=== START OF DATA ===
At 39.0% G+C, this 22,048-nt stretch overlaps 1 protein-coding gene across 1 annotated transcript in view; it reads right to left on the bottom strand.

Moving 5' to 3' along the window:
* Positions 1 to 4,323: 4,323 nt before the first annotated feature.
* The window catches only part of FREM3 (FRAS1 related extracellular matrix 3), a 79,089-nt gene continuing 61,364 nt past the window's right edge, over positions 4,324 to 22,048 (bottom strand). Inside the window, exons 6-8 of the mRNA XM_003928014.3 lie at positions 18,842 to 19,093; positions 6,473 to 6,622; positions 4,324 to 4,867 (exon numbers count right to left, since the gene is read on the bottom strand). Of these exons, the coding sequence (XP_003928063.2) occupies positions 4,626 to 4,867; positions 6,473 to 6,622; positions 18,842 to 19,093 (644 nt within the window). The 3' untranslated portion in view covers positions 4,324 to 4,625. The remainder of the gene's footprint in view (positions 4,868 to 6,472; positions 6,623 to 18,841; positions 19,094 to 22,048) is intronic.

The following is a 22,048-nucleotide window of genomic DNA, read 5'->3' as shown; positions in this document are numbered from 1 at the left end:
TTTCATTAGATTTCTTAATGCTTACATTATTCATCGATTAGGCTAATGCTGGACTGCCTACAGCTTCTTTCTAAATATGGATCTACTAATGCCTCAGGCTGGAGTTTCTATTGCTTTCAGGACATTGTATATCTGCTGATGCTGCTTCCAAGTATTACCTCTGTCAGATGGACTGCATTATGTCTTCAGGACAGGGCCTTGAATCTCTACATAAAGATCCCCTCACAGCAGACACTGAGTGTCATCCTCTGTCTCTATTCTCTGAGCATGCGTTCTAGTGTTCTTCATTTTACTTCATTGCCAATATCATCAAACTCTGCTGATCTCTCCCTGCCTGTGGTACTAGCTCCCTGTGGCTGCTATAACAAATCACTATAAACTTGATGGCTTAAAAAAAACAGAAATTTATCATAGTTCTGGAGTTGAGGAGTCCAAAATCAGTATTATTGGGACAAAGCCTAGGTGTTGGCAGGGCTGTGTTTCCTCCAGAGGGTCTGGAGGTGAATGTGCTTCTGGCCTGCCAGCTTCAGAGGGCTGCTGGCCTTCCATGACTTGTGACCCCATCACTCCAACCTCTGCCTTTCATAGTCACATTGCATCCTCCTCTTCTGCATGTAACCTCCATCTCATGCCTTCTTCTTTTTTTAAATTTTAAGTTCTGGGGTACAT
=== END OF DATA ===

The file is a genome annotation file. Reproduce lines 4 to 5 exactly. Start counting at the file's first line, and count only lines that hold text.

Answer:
* The window catches only part of FREM3 (FRAS1 related extracellular matrix 3), a 79,089-nt gene continuing 61,364 nt past the window's right edge, over positions 4,324 to 22,048 (bottom strand). Inside the window, exons 6-8 of the mRNA XM_003928014.3 lie at positions 18,842 to 19,093; positions 6,473 to 6,622; positions 4,324 to 4,867 (exon numbers count right to left, since the gene is read on the bottom strand). Of these exons, the coding sequence (XP_003928063.2) occupies positions 4,626 to 4,867; positions 6,473 to 6,622; positions 18,842 to 19,093 (644 nt within the window). The 3' untranslated portion in view covers positions 4,324 to 4,625. The remainder of the gene's footprint in view (positions 4,868 to 6,472; positions 6,623 to 18,841; positions 19,094 to 22,048) is intronic.

The following is a 22,048-nucleotide window of genomic DNA, read 5'->3' as shown; positions in this document are numbered from 1 at the left end: